Presiding bishop, British ambassador join tributes to Queen Elizabeth at National Cathedral memorial service

By David Paulsen
Posted Sep 21, 2022

[Episcopal News Service] The Washington National Cathedral service began with the posting of American and British flags in the sanctuary. The bourdon bell tolled during the opening procession.

Presiding bishop sermon at Queen Elizabeth service

Presiding Bishop Michael Curry, in a Sept. 21 livestream, preaches at a service honoring Queen Elizabeth II at Washington National Cathedral.

“We have assembled in this sacred place to give God thanks for the life of her majesty Queen Elizabeth II, to give God thanks for a life that was given to service of others, to cause greater than self,” Presiding Bishop Michael Curry said in his sermon. “We give God thanks that one such as her did walk among us.”

The British ambassador to the United States was among the dignitaries who joined in the memorial service for the late queen hosted Sept. 21 by Washington National Cathedral in the U.S. capital. Over 3,000 viewers livestreamed all or part of the of the cathedral’s invitation-only “service of thanksgiving” for the life of Elizabeth, who died Sept. 8 at age 96 after 70 years on the British throne.

Vice President Kamala Harris was among the U.S. elected officials attending the service. Washington Bishop Mariann Budde presided. The service was held two days after the queen’s state funeral in England, and it followed numerous other Episcopal tributes over the past two weeks.

“We offer our heartfelt condolences and prayers,” Dean Randy Hollerith said in his welcome. “Over the span of her remarkable life, her majesty visited this cathedral four times, once as princess and three times as monarch. We feel her continued presence here with us even today.”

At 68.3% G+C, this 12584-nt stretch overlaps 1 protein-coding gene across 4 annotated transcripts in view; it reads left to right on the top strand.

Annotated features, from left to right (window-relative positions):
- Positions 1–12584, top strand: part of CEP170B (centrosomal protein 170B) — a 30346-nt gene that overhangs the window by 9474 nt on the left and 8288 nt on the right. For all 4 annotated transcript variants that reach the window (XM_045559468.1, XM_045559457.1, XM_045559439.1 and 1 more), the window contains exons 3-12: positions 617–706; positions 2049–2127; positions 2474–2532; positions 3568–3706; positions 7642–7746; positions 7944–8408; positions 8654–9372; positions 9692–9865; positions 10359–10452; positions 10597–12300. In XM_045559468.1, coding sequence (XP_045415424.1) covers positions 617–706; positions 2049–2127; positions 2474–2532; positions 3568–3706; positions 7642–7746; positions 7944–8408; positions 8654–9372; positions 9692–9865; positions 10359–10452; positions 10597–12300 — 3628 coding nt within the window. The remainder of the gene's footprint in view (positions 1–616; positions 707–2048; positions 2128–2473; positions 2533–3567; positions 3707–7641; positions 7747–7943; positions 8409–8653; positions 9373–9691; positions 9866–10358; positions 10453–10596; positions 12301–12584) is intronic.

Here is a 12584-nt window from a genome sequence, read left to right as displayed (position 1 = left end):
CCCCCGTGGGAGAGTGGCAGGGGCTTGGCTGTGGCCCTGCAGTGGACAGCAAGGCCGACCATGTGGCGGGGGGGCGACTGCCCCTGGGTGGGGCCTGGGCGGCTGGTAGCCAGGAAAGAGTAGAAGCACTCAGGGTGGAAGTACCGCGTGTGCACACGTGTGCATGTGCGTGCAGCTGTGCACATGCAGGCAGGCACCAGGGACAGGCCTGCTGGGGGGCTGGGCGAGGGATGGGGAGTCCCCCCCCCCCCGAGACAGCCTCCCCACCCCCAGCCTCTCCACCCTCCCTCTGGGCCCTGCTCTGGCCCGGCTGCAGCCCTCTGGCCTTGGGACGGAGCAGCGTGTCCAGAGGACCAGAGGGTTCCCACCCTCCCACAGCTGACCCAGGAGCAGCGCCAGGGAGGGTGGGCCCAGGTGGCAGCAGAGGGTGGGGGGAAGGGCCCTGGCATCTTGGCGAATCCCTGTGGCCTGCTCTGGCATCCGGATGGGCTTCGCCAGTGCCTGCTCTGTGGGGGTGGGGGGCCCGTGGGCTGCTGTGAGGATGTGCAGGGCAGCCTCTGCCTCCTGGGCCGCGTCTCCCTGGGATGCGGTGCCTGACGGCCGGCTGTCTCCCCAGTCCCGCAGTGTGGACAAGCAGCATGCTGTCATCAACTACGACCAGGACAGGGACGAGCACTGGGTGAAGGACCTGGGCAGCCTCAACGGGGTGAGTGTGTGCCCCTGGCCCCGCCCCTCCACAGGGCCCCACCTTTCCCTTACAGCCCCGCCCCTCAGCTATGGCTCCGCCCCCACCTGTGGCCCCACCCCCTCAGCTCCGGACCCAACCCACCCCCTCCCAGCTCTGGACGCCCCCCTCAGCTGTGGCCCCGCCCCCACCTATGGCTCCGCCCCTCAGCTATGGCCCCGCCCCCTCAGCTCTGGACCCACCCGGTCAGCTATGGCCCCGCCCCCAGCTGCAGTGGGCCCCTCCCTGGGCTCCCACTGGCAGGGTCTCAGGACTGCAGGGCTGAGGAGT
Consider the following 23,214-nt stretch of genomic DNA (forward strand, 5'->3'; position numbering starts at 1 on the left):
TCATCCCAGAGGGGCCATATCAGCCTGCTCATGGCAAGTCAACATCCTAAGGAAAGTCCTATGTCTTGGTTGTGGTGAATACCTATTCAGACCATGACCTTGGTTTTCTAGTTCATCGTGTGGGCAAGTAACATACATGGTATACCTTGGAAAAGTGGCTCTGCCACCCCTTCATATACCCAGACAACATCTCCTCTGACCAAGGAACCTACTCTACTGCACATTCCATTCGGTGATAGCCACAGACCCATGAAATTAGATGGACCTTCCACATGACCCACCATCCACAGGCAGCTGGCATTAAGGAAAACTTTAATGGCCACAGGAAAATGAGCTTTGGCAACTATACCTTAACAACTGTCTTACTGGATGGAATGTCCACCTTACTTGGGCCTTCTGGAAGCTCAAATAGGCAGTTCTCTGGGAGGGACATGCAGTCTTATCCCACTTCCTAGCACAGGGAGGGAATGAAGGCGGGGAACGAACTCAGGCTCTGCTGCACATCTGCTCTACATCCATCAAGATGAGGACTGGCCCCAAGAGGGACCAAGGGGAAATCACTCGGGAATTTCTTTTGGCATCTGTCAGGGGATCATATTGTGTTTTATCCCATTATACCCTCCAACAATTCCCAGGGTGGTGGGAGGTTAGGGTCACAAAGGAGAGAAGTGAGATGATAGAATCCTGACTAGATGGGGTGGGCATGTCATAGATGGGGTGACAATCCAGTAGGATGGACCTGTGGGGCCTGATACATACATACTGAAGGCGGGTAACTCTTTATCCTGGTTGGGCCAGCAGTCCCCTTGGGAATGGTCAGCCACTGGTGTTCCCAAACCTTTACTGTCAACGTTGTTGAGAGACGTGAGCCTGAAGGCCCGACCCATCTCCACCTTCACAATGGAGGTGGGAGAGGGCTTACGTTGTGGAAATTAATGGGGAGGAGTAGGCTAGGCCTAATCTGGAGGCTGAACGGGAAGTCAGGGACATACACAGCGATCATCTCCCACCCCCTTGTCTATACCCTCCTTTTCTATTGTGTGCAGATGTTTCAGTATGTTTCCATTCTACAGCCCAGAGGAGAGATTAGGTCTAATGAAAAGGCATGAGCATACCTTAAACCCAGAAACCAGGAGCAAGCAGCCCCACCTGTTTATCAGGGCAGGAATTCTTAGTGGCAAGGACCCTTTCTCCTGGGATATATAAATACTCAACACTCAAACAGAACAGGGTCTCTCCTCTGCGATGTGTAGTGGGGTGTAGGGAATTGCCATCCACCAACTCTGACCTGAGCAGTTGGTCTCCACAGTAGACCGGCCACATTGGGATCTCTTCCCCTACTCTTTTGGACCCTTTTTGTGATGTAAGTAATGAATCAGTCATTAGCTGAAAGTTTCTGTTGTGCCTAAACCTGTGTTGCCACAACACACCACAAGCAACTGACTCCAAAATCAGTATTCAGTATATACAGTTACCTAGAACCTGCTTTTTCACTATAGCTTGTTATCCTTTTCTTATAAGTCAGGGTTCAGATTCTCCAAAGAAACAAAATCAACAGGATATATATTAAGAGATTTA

Karen Pierce, the British ambassador, called Queen Elizabeth II “a great friend and admirer of the United States.”

British ambassador

British Ambassador to the United States Karen Pierce, in a Sept. 21 livestream, offers welcoming remarks at a service honoring Queen Elizabeth II at Washington National Cathedral

“She well understood the affinity between the U.S. and the U.K., stressing not just our common heritage and kinship but our common values,” Pierce said. “We have been humbled and we have been honored by the immense number of tributes” in the United States.

As monarch, Elizabeth served as supreme governor of the Church of England. The monarchy also plays a role in the Church of Scotland, though it is not directly tied to the Anglican Communion’s other 40 independent provinces, including The Episcopal Church. Even so, Episcopal leaders across the church have offered their tributes and organized services in the queen’s honor.

“Her majesty in 1953, the year I was born, vowed that she would dedicate her life to the service of her people and indeed to humanity,” Curry said. “And do you know what? She kept her word. She kept her word.”

– David Paulsen is an editor and reporter for Episcopal News Service. He can be reached at